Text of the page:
Thread Number: 76087  /  Tag: Detergents and Additives
Unilever launches new range of stain removal products(?)
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Post# 999293   7/4/2018 at 16:58 by GRWasher_expert (Athens)        

I've seen on Portuguese page of "Skip" ,which is the european name of Persil outside UK, that there is a new range of oxygen bleach based stain removers with the brand name "Skip".Is is pretty similar to Vanish.Unfortunately the product did not yet become available in Greece,so I am not able to try it and I don't have any idea if they are planning to launch it here in the future. Do you know any more information about it?Is it also available in the UK under the "Persil" name? I didn't find the product on any unilever website other than the portuguese one.

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Post# 999306 , Reply# 1   7/4/2018 at 18:31 by liamy1 (-)        

Yet in the U.K. that I know of.

Will keep an eye out in Supermarkets though and report back if I see anything.

Post# 999308 , Reply# 2   7/4/2018 at 18:52 by liamy1 (-)        

Saying that, it may be something we never see here.

See to me, they’re playing a very dangerous game to launch a stain remover product under such a long standing, trusted name - Persil has been the UK’s best selling laundry detergent since it’s launch in 1909
(bit of trivia, Persil non-bio sells not far off double the amount that Persil biological does (3.something million vs 2.something million), but because the sales are combined as it’s one brand, it’s the leader; if it were just biological detergent that was counted, Ariel would be the lead).

Anyway I’m digressing, but by selling a stain remover under a detergent brand name, I don’t see how this can be seen as any thing other than “the detergent isn’t good enough on its own, so you need the stain remover”. It seemed Ariel learned this lesson, you may remember that they launched a stain remover range, if memory serves, it was on the market for just over 2 or so years and then was pulled. So all that cost on development, manufacture and advertisement for nothing.

All of us here know the main reason for add in stain remover products like Vanish etc being so popular is to correct poor, lazy washing routines, that the manufacturers are actually adding to - the constant “advice” on using cooler/cold washes, the push on liquid based detergents and machines being pushed on their quick cycles - adding up to the “need” for stain removers. If correct laundering is done, the need for special stain removers is almost eliminated.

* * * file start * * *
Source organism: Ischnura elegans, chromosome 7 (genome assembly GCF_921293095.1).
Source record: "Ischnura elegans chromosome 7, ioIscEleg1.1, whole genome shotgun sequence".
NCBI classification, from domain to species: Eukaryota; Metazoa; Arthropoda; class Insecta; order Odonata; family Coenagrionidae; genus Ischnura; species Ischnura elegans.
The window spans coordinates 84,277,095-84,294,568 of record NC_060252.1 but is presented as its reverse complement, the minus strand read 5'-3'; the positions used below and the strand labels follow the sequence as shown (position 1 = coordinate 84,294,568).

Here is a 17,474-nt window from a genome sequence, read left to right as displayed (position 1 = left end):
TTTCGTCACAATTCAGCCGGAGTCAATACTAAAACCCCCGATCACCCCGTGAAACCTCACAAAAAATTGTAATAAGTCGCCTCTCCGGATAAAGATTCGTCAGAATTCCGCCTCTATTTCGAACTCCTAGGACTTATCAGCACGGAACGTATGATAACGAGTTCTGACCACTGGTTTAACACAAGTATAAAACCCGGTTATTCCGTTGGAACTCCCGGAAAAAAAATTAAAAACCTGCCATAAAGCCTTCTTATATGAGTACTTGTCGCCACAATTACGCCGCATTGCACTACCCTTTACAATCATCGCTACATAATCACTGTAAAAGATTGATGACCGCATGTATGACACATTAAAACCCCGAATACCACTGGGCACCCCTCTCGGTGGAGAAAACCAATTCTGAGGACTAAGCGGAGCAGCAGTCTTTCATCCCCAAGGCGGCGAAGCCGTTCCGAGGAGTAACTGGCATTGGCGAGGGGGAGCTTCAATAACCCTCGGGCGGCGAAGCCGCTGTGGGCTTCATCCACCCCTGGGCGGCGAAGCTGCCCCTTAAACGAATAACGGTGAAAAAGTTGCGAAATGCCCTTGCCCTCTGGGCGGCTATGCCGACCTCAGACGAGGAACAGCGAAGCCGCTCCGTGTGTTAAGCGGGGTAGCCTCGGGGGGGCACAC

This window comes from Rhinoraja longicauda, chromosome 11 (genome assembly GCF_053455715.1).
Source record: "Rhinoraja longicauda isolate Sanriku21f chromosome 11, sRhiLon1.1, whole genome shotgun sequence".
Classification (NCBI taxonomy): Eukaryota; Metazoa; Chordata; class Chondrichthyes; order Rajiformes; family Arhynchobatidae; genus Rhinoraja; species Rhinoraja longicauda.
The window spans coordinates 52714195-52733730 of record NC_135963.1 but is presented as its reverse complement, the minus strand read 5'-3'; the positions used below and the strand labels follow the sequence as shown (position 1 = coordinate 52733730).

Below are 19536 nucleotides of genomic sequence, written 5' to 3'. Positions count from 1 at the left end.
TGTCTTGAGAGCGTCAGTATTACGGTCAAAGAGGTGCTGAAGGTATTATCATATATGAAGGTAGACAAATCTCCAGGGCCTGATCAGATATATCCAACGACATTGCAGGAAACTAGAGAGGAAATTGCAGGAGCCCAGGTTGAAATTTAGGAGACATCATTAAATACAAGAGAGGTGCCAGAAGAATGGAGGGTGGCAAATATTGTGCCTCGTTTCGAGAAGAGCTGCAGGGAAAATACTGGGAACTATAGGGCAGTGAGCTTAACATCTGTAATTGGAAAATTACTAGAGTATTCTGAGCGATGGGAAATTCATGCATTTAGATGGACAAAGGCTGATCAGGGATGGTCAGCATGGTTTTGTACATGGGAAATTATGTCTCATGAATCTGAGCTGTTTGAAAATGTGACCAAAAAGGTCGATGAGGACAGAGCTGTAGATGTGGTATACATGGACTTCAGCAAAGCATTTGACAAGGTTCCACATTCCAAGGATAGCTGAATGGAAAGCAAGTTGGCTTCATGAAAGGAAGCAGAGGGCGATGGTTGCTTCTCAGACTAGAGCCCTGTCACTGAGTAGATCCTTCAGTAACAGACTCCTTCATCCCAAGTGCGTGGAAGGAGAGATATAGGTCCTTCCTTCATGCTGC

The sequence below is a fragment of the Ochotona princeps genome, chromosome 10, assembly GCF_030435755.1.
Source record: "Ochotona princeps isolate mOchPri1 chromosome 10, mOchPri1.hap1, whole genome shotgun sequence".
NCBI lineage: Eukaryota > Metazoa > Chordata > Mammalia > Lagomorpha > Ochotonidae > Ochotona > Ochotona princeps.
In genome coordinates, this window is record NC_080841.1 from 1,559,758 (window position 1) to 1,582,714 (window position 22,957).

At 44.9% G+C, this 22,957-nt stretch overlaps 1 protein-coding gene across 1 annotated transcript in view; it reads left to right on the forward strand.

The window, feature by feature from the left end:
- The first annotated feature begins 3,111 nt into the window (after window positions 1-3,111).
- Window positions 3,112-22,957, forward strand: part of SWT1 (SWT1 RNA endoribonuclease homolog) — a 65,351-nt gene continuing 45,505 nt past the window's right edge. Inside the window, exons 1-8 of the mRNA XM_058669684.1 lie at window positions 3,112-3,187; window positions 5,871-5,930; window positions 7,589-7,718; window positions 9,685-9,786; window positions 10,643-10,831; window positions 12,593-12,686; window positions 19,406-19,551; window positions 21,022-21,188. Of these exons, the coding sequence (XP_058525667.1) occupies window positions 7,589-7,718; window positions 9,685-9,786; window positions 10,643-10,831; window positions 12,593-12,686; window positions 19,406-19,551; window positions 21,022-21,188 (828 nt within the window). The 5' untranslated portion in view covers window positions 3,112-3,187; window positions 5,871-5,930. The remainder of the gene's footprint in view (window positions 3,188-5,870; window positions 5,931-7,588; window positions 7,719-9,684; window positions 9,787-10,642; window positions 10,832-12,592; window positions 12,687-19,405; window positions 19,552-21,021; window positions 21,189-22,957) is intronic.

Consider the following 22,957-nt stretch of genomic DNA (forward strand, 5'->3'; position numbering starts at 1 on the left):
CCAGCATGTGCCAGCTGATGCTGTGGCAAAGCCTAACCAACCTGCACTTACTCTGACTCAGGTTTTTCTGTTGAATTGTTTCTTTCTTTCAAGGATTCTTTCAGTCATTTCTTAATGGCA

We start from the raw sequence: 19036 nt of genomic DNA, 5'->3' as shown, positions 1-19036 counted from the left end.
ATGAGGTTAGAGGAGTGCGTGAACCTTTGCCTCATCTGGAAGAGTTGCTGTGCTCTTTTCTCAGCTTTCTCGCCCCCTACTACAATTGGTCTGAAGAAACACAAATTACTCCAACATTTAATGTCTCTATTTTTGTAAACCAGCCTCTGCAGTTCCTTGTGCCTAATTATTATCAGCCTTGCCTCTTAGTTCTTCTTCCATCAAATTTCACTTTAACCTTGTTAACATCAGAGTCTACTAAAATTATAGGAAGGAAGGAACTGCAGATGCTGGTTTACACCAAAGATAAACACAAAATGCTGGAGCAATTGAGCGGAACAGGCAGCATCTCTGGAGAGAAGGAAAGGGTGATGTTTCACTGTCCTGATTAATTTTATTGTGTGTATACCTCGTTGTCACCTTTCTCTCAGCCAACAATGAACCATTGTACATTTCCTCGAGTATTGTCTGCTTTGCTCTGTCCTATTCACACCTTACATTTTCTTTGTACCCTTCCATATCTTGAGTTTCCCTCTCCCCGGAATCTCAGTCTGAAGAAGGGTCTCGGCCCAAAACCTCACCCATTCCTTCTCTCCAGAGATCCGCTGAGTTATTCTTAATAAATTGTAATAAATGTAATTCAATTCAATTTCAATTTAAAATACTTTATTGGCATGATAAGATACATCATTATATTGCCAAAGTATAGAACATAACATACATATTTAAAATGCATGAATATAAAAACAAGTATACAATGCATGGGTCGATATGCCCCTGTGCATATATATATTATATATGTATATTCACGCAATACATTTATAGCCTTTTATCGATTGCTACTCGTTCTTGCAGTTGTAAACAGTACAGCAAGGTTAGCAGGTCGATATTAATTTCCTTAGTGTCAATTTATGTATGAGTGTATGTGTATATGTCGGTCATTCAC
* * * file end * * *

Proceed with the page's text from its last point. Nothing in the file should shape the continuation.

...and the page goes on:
Post# 999324 , Reply# 3   7/4/2018 at 22:22 by Launderess (Quiet Please, There´s a Lady on Stage)        
Have said this before

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P&G, Unilever, Henkel et al have launched these in wash stain removers/boosters in response to several changes in wash day products.

First is the large switch away from powdered detergent which contain oxygen bleaching systems, to liquids, gels, pods, or whatever that do not. We've covered this before; enzymes and whatever else in liquid detergents these days do a decent enough job for stain removal, but some marks and or remaining traces need bleaching to totally shift.

The other trend is toward detergents (both powder and liquid formats) for colors that also do not contain bleaching agents. That is fair enough if one's washing does not have serious stains, if not see above.

TOL powdered detergents such as TWB, Persil, Ariel with oxygen bleaching systems true one doesn't really need anything else. Mayhaps for very badly stained washing to increase dosage, but that usually will suffice.

If one examines these in wash stain removal products will find among other things; oxygen bleach (with or without activators), maybe a source of alkalinity (washing soda, borax, etc..), perhaps some enzymes, and there you have it. All the things one is missing (more or less) when using a liquid detergent.

Keep in mind makers of Tide, Ariel, Henkel and others aren't fools. These in wash stain removal products also go after the "green" or whatever consumers what use liquid (or powder) detergents that are MOL or BOL in terms of cleaning ability.

Case in point:

Notice in adverts this Skip/Tira Nodoa is shown with *liquid* detergent.

Tide did same with their various "in wash" stain removers/boosters. Even on packet some of them showed a bottle of liquid detergent next to the stain remover product.

Miele with their Ultra Phase line simply mates liquid detergent and oxygen bleach cartridges. Amounts of either product are dispensed according to soil levels and other factors.

This post was last edited 07/05/2018 at 00:14
Post# 999331 , Reply# 4   7/5/2018 at 02:05 by thomasortega (Los Angeles - CA)        

Same as in Brazil... Years ago they released Omo Stain remover. same thing, red and white jars

Post# 999333 , Reply# 5   7/5/2018 at 03:29 by liamy1 (-)        
Pretty much

Everything Laundress said.

Another thing that makes me chuckle, and I should imagine that this is a problem unique to the U.K;